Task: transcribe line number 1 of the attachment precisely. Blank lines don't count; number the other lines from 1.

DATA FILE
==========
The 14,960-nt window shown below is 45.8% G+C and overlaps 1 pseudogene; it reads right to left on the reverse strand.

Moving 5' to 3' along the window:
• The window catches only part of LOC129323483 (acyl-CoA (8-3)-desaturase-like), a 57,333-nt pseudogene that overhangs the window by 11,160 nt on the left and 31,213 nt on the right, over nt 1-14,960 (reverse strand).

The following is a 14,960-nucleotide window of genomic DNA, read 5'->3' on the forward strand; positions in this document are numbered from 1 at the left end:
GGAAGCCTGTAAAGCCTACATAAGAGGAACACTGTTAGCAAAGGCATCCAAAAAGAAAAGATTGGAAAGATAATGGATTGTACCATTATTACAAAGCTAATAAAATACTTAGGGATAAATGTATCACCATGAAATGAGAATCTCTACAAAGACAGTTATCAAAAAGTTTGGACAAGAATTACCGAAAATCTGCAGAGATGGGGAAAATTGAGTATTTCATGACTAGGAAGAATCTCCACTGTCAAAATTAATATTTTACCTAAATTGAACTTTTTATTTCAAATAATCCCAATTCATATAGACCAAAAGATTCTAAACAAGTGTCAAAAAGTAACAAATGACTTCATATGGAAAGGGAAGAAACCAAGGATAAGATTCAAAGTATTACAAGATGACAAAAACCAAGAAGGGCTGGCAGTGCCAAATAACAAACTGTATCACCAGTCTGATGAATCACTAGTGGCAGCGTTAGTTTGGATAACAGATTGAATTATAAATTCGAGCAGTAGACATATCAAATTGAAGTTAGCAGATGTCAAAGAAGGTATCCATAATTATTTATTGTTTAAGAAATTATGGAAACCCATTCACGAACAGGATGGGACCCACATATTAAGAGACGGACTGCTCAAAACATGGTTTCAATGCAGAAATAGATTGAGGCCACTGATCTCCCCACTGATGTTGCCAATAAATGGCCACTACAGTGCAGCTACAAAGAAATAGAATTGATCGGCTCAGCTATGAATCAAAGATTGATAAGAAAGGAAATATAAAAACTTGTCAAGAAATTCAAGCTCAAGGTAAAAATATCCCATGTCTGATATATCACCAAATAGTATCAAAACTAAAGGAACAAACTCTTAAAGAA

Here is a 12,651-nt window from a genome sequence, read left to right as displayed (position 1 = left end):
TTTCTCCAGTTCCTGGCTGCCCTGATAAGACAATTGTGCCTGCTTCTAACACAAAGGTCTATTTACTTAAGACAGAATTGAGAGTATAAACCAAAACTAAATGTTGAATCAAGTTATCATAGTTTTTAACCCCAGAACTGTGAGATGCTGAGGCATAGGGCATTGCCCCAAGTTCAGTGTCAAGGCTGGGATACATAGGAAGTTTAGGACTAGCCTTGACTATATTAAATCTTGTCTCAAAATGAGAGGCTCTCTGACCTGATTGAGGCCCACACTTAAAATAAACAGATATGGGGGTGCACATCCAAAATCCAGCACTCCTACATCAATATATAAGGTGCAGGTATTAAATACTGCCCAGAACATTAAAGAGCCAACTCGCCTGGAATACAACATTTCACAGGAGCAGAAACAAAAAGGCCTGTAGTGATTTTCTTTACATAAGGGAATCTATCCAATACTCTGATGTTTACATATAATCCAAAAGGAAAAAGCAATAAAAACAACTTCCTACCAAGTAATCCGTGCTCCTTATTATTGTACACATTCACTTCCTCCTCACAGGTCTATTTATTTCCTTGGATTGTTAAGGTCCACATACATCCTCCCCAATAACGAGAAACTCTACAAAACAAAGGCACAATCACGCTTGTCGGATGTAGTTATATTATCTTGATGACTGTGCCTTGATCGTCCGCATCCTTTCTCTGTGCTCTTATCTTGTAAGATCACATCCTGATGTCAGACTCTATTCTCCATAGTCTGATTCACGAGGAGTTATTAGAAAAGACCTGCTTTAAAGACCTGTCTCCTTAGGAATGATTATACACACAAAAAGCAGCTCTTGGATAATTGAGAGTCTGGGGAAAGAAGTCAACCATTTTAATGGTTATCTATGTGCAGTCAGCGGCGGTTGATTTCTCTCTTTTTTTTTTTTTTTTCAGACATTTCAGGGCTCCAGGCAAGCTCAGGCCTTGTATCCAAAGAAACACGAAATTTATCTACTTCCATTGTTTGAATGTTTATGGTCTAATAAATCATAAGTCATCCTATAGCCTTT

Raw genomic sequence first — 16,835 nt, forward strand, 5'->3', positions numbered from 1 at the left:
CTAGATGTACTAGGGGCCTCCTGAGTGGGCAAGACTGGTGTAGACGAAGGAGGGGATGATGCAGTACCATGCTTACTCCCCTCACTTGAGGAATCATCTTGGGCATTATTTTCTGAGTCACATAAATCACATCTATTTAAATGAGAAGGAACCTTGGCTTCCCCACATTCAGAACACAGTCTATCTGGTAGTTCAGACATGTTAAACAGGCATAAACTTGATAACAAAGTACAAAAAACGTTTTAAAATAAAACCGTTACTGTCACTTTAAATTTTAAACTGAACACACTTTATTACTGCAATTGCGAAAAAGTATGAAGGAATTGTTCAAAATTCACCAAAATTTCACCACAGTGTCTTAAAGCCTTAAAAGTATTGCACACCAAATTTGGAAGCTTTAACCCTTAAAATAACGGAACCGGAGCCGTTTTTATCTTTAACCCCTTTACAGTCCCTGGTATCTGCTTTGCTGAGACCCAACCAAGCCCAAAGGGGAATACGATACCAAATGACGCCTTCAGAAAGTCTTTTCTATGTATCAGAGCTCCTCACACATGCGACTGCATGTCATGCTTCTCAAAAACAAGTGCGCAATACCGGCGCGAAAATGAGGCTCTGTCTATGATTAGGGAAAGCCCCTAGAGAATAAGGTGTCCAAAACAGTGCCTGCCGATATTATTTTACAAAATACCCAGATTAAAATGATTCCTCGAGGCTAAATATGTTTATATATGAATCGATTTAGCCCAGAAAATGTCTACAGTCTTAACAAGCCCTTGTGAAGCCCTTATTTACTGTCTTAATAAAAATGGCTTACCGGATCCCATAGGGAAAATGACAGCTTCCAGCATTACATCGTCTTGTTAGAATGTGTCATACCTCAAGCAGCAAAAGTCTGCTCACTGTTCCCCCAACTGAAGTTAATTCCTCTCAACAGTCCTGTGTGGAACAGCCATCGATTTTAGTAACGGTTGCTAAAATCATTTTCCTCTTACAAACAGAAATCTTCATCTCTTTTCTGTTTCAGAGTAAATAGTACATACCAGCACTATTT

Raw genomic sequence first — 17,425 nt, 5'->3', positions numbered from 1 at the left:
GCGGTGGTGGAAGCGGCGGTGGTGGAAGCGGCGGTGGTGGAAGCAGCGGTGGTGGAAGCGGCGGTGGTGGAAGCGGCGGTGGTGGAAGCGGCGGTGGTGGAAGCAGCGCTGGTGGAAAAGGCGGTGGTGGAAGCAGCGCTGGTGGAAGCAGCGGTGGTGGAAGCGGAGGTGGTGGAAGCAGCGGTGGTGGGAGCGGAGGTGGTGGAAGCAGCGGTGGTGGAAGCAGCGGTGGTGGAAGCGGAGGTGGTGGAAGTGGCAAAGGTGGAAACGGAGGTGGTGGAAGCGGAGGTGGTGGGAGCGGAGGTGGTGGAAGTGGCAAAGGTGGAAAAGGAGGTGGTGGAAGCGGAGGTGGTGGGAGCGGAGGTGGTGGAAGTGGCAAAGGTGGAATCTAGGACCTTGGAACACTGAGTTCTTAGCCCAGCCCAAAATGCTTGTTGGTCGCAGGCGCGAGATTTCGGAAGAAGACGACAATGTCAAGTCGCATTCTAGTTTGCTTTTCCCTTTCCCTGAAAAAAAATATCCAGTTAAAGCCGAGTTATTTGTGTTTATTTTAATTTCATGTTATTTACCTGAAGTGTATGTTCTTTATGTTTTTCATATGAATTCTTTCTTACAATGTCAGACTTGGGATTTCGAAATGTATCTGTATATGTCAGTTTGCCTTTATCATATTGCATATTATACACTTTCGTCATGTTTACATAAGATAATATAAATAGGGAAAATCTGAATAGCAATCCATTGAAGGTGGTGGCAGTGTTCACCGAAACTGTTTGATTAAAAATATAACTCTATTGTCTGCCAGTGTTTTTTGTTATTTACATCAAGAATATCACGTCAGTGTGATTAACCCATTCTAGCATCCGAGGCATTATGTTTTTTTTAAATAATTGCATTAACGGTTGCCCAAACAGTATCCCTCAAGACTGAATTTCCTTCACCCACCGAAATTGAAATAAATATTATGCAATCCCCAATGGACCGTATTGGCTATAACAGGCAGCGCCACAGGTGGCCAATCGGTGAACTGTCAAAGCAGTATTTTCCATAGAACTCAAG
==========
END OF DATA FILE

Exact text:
The 14,960-nt window shown below is 45.8% G+C and overlaps 1 pseudogene; it reads right to left on the reverse strand.